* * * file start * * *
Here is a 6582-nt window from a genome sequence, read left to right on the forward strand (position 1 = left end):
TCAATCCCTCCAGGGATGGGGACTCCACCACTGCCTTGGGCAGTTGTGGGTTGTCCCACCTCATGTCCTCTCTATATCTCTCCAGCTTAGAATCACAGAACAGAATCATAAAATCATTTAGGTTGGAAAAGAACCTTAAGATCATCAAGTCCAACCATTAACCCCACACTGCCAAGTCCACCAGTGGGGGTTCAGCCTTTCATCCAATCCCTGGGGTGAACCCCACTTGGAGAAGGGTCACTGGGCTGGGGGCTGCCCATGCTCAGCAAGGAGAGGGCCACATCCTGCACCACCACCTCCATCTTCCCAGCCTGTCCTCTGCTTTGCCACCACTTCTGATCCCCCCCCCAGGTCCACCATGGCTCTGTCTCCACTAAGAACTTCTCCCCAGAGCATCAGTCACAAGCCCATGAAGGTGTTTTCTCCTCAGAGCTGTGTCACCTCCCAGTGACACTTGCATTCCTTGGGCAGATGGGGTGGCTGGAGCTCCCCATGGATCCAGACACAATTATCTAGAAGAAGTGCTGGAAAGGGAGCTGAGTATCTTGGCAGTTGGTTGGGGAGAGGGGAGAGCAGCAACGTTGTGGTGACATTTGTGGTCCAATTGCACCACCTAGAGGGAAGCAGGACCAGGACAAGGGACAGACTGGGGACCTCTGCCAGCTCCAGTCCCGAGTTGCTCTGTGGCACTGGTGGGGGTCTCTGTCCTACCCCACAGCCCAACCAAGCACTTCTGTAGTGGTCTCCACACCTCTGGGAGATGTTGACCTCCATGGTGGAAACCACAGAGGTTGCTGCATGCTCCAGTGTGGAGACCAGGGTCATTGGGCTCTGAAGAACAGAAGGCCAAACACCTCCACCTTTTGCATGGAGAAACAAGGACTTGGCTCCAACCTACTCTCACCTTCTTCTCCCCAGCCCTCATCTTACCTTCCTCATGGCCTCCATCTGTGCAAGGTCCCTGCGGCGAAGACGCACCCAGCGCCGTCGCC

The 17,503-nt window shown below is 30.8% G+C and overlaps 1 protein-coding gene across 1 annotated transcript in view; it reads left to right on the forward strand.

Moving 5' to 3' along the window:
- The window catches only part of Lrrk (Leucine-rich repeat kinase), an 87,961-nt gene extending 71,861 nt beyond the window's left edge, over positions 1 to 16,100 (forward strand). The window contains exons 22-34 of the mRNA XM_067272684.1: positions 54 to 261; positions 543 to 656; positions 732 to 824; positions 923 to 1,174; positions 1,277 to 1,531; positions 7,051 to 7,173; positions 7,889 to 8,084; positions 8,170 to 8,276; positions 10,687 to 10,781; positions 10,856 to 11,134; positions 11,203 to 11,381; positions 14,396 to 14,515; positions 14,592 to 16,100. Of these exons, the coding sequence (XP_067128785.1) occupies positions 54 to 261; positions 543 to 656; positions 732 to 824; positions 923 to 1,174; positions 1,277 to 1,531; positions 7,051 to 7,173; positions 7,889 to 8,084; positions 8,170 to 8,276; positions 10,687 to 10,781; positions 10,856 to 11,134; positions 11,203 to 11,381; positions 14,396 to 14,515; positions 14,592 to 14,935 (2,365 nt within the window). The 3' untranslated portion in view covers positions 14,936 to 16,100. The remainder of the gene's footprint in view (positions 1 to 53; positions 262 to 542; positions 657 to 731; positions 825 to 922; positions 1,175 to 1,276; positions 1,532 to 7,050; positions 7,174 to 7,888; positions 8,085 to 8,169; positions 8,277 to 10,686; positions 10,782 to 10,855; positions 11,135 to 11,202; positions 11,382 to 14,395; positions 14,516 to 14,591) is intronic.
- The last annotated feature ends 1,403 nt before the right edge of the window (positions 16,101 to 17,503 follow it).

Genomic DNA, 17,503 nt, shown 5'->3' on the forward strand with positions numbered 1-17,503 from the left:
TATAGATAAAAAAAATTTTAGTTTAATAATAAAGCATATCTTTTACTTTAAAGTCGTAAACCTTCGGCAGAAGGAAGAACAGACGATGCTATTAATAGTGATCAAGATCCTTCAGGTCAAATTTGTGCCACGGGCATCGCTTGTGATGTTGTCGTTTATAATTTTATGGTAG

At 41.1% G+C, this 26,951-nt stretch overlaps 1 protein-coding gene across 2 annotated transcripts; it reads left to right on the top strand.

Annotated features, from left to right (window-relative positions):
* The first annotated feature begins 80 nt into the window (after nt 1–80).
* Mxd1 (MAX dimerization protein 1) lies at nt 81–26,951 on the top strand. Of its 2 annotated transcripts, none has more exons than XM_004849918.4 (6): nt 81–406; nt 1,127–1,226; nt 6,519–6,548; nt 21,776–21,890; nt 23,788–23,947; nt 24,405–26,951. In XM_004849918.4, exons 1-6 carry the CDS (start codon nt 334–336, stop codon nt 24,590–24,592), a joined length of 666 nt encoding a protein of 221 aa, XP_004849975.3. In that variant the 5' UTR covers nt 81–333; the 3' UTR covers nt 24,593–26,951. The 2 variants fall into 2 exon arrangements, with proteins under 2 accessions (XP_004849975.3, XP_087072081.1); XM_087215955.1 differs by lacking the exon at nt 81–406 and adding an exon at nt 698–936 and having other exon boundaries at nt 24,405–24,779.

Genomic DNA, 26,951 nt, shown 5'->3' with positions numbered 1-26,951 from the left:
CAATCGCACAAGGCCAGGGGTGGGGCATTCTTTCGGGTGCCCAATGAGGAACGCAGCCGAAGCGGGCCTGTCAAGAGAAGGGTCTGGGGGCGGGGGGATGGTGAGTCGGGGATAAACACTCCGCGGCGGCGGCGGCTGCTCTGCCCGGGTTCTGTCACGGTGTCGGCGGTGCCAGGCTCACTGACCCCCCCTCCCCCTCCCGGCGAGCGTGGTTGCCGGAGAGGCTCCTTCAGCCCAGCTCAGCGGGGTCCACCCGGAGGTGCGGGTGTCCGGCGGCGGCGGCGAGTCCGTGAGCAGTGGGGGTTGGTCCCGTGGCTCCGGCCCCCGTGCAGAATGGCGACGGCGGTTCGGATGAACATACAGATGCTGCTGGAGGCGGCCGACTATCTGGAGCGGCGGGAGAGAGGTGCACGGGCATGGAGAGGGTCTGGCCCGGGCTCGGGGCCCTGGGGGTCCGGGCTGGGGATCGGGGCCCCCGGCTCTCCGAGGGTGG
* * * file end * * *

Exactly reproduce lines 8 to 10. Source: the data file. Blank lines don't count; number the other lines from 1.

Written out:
TATAGATAAAAAAAATTTTAGTTTAATAATAAAGCATATCTTTTACTTTAAAGTCGTAAACCTTCGGCAGAAGGAAGAACAGACGATGCTATTAATAGTGATCAAGATCCTTCAGGTCAAATTTGTGCCACGGGCATCGCTTGTGATGTTGTCGTTTATAATTTTATGGTAG

At 41.1% G+C, this 26,951-nt stretch overlaps 1 protein-coding gene across 2 annotated transcripts; it reads left to right on the top strand.

Annotated features, from left to right (window-relative positions):